Bird species such as the common cuckoos in Europelay their eggs in other birds’ nests and use them as hosts. How these hosts respond to parasitic eggs in their nests is the focal research question of Professor Mark E. Hauber. The biologist from the University of Illinois at Urbana-Champaign (USA) is one of the world’s leading researchers on the behaviours and communication systems between different birds, including the mutual influence of two species on each other (co-evolution). Hauber comes to Bielefeld University as the recipient of the renowned Alexander von Humboldt Research Award, which is endowed with 60,000 euros. Until December, he will be conducting research in the working group of Bielefeld Professor Dr Oliver Krüger.
‘During my research stay at Bielefeld University, I will investigate in particular how hormones act to mediate host-parasite interactions in birds. In this context, I aim to understand how hosts can recognise and reject parasitic eggs in their nests, for example,’ says Mark E. Hauber. During his time in Bielefeld, he combines his research activities with the work of Bielefeld colleagues. Hauber says: ‘Bielefeld University and its behavioural biology research group are leaders in the study of avian behavioural ecology and evolution and in understanding the developmental basis of avian behaviour.’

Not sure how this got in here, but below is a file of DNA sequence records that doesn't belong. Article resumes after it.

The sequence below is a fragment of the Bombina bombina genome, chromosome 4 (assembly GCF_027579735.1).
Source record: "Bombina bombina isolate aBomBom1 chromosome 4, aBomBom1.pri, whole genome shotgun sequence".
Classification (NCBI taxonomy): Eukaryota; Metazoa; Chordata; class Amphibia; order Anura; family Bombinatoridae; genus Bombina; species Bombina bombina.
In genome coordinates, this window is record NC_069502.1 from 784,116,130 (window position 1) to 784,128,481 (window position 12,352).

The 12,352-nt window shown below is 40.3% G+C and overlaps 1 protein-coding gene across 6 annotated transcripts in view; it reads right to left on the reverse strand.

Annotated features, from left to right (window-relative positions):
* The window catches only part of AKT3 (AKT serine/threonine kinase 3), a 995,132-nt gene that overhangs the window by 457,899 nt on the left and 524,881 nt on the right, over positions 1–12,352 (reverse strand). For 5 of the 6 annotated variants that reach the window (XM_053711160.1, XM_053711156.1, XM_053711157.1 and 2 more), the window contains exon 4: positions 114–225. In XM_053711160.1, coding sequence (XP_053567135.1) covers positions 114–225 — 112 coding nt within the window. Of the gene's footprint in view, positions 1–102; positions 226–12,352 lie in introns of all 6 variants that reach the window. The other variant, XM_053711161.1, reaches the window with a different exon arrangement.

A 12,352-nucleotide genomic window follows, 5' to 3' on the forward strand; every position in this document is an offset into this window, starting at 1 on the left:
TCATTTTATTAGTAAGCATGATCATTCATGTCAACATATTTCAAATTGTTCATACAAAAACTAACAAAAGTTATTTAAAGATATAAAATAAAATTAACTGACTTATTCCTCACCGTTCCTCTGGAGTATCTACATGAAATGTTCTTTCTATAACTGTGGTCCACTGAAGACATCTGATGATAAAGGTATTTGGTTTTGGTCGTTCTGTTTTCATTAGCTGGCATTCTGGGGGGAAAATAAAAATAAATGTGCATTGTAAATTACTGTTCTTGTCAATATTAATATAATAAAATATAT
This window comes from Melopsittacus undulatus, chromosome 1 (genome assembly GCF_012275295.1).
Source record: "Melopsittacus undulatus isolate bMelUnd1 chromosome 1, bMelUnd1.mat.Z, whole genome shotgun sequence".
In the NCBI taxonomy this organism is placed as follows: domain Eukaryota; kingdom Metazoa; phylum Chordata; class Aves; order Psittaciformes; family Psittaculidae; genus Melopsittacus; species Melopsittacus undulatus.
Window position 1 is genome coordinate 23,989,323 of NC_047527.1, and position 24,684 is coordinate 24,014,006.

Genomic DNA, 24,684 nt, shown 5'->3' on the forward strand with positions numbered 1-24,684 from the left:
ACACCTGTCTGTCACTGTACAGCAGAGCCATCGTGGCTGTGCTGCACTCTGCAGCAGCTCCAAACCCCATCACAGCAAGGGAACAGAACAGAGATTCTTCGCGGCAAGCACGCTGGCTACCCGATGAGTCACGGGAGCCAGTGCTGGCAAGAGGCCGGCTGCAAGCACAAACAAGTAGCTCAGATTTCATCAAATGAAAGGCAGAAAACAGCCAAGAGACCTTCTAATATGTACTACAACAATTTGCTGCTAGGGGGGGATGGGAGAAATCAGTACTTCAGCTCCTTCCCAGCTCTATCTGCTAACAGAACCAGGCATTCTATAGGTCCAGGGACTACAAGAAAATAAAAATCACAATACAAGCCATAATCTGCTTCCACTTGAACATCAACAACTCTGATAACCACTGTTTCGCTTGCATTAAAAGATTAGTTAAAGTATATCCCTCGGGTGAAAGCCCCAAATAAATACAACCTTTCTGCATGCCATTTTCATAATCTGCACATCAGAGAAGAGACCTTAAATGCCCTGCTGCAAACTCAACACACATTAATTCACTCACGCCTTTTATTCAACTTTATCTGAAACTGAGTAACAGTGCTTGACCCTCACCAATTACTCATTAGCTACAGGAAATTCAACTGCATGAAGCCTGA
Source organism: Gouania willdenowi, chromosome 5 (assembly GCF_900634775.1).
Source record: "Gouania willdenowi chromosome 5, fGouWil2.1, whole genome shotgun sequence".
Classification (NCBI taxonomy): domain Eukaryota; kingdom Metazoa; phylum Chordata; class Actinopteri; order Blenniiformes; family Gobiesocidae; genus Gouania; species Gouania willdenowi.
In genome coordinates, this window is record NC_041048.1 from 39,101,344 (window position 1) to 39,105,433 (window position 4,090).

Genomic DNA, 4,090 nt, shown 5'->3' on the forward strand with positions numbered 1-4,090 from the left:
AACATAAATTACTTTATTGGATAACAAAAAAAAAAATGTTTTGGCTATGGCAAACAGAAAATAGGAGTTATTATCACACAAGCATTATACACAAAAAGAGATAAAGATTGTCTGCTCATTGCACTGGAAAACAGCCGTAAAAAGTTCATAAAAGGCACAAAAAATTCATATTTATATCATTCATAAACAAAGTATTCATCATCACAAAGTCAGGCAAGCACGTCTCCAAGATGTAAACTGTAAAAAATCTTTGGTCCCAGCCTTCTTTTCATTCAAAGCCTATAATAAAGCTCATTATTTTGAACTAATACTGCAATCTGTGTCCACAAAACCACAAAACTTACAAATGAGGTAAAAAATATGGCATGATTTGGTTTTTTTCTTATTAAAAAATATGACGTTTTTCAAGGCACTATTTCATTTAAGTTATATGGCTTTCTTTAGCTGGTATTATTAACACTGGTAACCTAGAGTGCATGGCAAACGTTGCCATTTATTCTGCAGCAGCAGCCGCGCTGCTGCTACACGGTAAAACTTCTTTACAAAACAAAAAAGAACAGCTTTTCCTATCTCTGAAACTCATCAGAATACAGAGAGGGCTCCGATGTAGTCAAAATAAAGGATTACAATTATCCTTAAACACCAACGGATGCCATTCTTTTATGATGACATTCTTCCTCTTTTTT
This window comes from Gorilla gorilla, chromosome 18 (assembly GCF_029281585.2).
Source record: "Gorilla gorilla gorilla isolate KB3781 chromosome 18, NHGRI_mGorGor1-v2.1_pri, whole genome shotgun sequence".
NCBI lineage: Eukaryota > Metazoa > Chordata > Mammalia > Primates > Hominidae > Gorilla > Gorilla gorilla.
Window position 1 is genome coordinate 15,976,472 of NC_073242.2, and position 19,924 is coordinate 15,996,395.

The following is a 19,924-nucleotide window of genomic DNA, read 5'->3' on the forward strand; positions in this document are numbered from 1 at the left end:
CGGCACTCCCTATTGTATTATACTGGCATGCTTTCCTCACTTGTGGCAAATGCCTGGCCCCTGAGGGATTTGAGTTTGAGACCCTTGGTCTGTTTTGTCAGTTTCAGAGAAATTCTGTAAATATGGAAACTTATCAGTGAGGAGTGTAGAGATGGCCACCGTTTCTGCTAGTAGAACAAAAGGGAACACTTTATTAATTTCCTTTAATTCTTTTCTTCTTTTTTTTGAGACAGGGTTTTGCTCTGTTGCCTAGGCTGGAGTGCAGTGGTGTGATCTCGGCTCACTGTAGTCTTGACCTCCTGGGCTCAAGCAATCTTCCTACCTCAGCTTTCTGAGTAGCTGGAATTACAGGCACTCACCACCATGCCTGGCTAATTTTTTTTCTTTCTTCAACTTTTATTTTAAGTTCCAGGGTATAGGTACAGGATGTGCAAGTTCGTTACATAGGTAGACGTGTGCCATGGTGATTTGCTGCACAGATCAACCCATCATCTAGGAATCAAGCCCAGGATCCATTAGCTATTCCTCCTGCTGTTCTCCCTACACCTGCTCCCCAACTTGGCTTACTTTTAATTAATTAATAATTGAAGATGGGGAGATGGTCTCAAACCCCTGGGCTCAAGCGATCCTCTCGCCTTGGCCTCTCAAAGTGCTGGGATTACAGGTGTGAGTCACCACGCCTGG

Professor Dr Oliver Krüger is Mark E. Hauber’s host at Bielefeld University. ‘Hauber’s research on behaviour between birds has shaped the field over the last 20 years. Based on his work, we can increasingly understand how parasites trick their hosts and what counter-adaptations the hosts unfold.’ Hauber’s work is particularly interesting with regard to research on individualization: ‘How variation between individuals such as birds leads to adaptations is a core topic of our research focus in behavioural research,’ says the Bielefeld working group leader.
Oliver Krüger is the spokesperson for the Collaborative Research Centre on the Individual Niche (SFB 212) at Bielefeld University and conducts research on the causes, mechanisms and effects of individualization in the joint project ‘Individualization in Changing Environments’ (InChangE). Researchers from Bielefeld University and the University of Münster work together in both collaborative projects.
About the Alexander von Humboldt Research Award
With the Alexander von Humboldt Research Award, the Humboldt Foundation grants up to 100 internationally leading researchers in their own field across all disciplines of investigation. Award winners are invited to conduct a research project of their choice at a research institution in Germany in cooperation with specialist colleagues there. The prize money amounts to a total of 60,000 euros for each award winner.